The Fear of Knowing

My wife and I were sitting on the sofa of our shadow and relationship therapist Ed Fell when he asked her a question.

“Do you ever feel John isn’t receiving your love?”

Ding. Easy 10 points for me. She’ll certainly say ‘no’.

“Yes, all the time.”

“Whaaat?” I said looking straight at her. “Are you serious?!”

Ed smiled.

In my free talk earlier this week, I shared about my recent discovery that I wasn’t receiving Kalpna’s love.

If you watch the replay, you will notice I also shared that I was surprised by this and that I said I didn’t know it was happening, nor how or why I was doing it. 

On the morning following that talk, while writing in my shadow journal called ‘Dark Matter’, I noticed something.

I noticed that since on the sofa at Ed’s place, I’d been speaking a story that ‘I didn’t know it was happening nor how or why I was doing it’.

As I held my inner gaze in this direction, I saw also how vehemently I’d been telling this story. There was a certainty about my not knowing that, now that I could see it, made me skeptical.

Unconscious fear-based identity structures tend to come up with clever ways of protecting themselves from the light of awareness that will destroy them.

The iceberg of our fear often has a tiny tip that juts above the surface and is made of just three words:

“I don’t know.”

In practice, I have become extremely skeptical of this phrase. It’s nearly gotten to the point where I see the speaking of the words “I don’t know” as a greater indicator of fear than I do a lack of knowing.

It’s not that I think people are lying. I was being honest when I said I didn’t know

My point is that I was producing my not-knowing by choosing not to look.

It would be like my saying “I don’t know where the cookies are”  because I was unwilling to look in the pantry two feet behind me.

When our not-knowing is a result of our choice not to look, our speaking of the phrase “I don’t know” strengthens the shadow that produces it.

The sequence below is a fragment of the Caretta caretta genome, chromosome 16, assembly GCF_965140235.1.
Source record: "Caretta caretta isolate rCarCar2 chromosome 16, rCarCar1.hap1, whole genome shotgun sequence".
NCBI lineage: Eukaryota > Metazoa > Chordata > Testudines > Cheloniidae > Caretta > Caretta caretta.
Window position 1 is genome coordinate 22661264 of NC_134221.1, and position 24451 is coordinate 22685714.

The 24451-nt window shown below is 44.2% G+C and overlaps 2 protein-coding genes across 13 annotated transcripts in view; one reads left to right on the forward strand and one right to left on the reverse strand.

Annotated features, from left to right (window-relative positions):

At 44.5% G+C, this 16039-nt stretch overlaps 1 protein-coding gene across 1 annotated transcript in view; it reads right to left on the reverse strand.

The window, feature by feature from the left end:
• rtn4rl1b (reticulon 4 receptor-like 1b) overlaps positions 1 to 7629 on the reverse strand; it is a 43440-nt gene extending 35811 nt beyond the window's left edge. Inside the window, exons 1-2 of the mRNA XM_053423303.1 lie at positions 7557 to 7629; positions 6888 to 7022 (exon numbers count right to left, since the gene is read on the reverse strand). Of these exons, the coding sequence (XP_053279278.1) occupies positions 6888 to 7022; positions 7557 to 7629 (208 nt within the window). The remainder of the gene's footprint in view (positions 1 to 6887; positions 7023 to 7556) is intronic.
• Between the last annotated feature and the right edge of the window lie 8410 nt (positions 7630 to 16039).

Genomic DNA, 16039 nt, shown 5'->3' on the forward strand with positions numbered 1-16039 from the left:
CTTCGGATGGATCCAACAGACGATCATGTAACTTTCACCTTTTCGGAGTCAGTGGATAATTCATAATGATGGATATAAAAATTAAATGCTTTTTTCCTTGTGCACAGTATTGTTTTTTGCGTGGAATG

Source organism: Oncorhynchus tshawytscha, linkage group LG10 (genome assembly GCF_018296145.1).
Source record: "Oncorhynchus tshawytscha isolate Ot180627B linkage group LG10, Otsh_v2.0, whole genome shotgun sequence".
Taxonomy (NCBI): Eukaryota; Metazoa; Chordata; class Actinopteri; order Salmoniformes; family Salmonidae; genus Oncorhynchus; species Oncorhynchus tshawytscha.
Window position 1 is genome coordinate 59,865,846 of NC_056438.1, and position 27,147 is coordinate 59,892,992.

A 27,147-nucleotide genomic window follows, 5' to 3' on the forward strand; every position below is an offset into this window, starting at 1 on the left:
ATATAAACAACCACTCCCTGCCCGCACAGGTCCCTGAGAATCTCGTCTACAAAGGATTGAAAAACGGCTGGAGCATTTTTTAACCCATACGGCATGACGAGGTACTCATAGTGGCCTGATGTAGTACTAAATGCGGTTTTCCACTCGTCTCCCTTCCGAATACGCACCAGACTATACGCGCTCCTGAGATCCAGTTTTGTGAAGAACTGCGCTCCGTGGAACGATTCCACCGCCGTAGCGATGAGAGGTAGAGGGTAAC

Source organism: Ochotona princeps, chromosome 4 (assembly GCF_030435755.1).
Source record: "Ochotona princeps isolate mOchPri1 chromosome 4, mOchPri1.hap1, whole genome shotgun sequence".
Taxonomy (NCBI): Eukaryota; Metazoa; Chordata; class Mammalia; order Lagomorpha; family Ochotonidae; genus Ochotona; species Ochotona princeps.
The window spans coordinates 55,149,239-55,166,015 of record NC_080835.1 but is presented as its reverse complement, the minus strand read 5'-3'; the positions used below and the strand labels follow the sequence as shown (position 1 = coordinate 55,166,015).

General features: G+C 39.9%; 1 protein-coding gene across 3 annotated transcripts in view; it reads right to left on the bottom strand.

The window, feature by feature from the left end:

Saying “I don’t know”, when it’s coming from fear, only entrenches disempowerment.

As soon as I realized my “I don’t know” story was the tip of a fear, I dug deep and got the courage to speak the inverse.

This I did because I know that presupposing knowing provides access to an infinite stream of wisdom and insight.

“I am not receiving my wife’s love because I’m afraid that if I receive her love then…”

Before I reach the end of my prompt, the rest of the sentence unfolds as a small voice within me.

They are words that part of me wants not to write. This part tries to discount the words or distract me from them, so I write them down quickly. 

My courage in writing these words is because of my faith that the light of sustained awareness will distinguish their truth far better than the chaotic chatter that sounds in my mind like a radio channel dial being turned back and forth through the entire range of stations. 

“I know that I am blocking my wife’s love by…”

One by one, I take my statements of not knowing and I presuppose the opposite. 

I speak with certainty that I DO know and, in doing so, the rest of the iceberg comes into view. 

In speaking my knowing, I am diving down deep into the waters of my unconscious, enabling me to surface with wide-angle photographs of the giant beautiful structure of white and blue fear down there.

Into my journal, pages unfold of crystal clear insight into why I don’t receive my wife’s love. Not only that, but I bring back countless rock-solid practical examples of how I regularly block her love too.

Later that day, I stood in the kitchen, my hair still wet from the deep dive, I shared with my wife what I’d uncovered. She concurs with what I found, appreciating my ability and willingness to articulate examples of what she was feeling but didn’t have words for.

She then points out how I do this with our boys too, and I hold myself up by the counter for the weight that has on my heart.

There is an ecstasy for me in uncovering obstacles to love.

It hurts, but I know the innocence behind it all and so I can find pleasure in the pain. This is not a masochism. It’s an excitement for the relief I know is available in the light of knowing thyself.

Every time I confront something like this, my life and the lives of those around me only gets better.

The more darkness we face, the more light there is.

What have you been saying “I don’t know” about?

And what if you do know…but you’re just afraid to look?

Loving us all, JPM